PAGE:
FIG. 4 is a close up view of signatures 204 of FIG. 2. The incoming database operations are collated via a signature that is generated according to the table and set of fields associated with an operation. In one or more embodiments, the signature may be generated by concatenating the table name and set of field names in a text string, optionally with the operation name. Any other method of collating database operations that utilize a given table and set of fields is in keeping with the spirit of the invention. As shown signature 401 is a text concatenation of “product”, “SKU”, “qty” and “color”, e.g., “product_SKU_qty_color”. This may be used as a key or in combination with any other data structure such as a hash in order to access like database operations.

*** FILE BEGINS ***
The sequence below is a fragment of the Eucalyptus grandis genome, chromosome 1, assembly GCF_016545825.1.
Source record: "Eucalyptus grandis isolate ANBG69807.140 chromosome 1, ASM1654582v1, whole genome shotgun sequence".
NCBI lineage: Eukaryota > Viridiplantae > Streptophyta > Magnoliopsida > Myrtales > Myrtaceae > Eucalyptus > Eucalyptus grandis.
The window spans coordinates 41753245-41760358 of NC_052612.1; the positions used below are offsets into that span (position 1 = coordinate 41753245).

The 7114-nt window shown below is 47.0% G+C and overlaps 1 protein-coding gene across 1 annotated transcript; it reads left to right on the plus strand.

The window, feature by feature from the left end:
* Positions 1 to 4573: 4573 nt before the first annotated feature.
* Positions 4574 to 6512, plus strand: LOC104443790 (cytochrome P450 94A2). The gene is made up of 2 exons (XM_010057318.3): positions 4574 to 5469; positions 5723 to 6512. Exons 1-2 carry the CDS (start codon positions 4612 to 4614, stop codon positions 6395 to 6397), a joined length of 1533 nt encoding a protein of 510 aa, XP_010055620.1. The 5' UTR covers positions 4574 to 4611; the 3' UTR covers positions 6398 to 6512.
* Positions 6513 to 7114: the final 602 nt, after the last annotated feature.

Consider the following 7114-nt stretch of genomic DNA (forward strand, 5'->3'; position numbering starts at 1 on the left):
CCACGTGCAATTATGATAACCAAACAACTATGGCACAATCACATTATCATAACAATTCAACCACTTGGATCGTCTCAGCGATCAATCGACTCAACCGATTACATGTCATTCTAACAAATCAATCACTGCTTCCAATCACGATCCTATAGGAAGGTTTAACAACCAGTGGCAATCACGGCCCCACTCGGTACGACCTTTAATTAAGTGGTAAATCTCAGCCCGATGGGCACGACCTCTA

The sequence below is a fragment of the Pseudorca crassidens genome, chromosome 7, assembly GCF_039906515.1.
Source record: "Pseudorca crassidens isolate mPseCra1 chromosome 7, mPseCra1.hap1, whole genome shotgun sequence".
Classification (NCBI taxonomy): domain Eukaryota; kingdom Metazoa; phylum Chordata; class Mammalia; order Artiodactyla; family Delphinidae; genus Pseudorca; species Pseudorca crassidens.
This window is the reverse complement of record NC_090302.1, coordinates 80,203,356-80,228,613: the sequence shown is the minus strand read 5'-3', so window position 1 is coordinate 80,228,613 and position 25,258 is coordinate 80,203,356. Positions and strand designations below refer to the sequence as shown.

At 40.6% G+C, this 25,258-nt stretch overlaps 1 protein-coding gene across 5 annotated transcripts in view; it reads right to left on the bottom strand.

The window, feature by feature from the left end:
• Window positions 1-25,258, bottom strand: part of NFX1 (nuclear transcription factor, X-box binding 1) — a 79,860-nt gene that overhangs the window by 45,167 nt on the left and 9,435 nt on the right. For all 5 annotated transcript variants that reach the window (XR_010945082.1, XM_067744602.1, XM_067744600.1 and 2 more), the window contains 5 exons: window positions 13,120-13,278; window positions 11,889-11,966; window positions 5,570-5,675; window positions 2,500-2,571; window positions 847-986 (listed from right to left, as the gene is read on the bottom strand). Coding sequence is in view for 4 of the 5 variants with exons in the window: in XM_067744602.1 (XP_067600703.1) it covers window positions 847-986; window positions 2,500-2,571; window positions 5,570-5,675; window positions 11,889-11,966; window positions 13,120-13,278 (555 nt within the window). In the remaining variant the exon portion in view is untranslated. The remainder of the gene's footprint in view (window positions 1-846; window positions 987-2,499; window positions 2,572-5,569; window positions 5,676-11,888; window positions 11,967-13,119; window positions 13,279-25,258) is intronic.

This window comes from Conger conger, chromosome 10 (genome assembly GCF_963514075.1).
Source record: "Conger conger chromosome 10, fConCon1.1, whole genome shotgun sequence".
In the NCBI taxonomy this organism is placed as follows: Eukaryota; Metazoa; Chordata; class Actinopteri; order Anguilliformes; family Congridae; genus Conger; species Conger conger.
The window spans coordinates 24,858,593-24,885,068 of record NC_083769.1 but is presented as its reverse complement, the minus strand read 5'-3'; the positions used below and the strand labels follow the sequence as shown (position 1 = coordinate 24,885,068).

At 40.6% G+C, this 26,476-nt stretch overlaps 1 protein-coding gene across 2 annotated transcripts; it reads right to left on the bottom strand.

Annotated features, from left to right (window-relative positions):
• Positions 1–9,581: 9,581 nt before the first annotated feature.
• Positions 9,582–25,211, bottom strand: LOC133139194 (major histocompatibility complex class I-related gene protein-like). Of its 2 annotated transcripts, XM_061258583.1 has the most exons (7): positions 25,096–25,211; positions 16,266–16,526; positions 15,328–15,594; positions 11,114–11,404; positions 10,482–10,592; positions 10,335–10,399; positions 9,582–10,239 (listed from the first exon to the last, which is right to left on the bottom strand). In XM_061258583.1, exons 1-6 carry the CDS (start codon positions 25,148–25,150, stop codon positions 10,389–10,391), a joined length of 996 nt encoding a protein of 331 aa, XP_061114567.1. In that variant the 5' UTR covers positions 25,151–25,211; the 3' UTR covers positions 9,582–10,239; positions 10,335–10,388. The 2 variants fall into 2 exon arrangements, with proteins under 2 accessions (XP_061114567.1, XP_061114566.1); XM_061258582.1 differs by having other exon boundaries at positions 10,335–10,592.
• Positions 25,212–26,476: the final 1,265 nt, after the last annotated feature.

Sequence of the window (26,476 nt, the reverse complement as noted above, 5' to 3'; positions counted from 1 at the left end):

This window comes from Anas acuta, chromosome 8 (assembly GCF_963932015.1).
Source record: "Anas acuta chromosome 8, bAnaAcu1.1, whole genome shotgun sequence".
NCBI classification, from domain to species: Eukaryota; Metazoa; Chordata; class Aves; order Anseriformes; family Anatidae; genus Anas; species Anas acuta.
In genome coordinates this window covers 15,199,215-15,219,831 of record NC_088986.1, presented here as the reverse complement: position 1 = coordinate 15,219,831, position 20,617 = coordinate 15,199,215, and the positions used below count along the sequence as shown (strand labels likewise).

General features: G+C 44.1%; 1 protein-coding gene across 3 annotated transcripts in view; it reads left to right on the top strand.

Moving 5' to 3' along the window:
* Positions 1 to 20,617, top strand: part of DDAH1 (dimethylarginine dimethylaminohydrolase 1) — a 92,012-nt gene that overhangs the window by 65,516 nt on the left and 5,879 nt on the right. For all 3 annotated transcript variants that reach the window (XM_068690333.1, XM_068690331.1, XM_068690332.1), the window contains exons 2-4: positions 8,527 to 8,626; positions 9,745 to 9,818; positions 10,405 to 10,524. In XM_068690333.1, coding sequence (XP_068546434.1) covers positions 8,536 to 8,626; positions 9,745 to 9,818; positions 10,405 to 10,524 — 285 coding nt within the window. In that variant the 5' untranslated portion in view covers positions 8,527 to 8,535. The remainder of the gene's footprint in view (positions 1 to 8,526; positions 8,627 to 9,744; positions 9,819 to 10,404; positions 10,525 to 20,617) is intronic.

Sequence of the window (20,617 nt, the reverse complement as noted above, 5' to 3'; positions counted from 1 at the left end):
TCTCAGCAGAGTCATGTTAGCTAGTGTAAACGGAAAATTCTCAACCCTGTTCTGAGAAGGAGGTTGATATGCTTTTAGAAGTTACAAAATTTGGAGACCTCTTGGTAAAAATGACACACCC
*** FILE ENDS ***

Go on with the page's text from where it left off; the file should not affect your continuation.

FIG. 5 is a close up view of silos 205 of FIG. 2. Any type of data structure may be utilized to store incoming database operations 203. In one or more embodiments an associative array, or any other type of structure that allows for the insertion and access of incoming database operations via signatures 204. In one or more embodiments, multiple silos store database operations wherein each silo is associated with a particular type of database operation. In other embodiments, silos may be configured with finer granularity, for example based on a table. Regardless of the granularity of the silos, when at least two incoming operations are accepted as part of a transaction and a signature is generated for each accepted database operation and database operations having a particular signature are stored in a silo and a database block operation is generated for like signatures, then embodiments of the invention provide large performance increases. As shown in FIG. 5, as long as database operations 203 are accessible via signatures 204, any data structure type may be utilized to implement silo 205.